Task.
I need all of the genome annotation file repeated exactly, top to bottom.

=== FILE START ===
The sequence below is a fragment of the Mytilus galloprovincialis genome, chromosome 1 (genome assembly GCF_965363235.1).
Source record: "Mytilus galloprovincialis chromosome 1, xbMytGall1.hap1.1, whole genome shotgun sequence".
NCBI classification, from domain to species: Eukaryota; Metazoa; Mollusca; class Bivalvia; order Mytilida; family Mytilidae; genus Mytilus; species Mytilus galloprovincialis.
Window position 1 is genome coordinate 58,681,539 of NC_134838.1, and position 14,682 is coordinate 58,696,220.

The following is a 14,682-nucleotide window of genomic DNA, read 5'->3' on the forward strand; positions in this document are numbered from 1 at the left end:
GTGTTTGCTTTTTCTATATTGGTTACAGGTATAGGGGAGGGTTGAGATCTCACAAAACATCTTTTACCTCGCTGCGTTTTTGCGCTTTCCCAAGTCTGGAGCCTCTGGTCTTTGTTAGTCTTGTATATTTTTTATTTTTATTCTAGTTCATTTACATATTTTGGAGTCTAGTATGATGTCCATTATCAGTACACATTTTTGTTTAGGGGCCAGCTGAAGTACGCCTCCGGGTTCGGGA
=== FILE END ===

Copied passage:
The sequence below is a fragment of the Mytilus galloprovincialis genome, chromosome 1 (genome assembly GCF_965363235.1).
Source record: "Mytilus galloprovincialis chromosome 1, xbMytGall1.hap1.1, whole genome shotgun sequence".
NCBI classification, from domain to species: Eukaryota; Metazoa; Mollusca; class Bivalvia; order Mytilida; family Mytilidae; genus Mytilus; species Mytilus galloprovincialis.
Window position 1 is genome coordinate 58,681,539 of NC_134838.1, and position 14,682 is coordinate 58,696,220.

The following is a 14,682-nucleotide window of genomic DNA, read 5'->3' on the forward strand; positions in this document are numbered from 1 at the left end:
GTGTTTGCTTTTTCTATATTGGTTACAGGTATAGGGGAGGGTTGAGATCTCACAAAACATCTTTTACCTCGCTGCGTTTTTGCGCTTTCCCAAGTCTGGAGCCTCTGGTCTTTGTTAGTCTTGTATATTTTTTATTTTTATTCTAGTTCATTTACATATTTTGGAGTCTAGTATGATGTCCATTATCAGTACACATTTTTGTTTAGGGGCCAGCTGAAGTACGCCTCCGGGTTCGGGA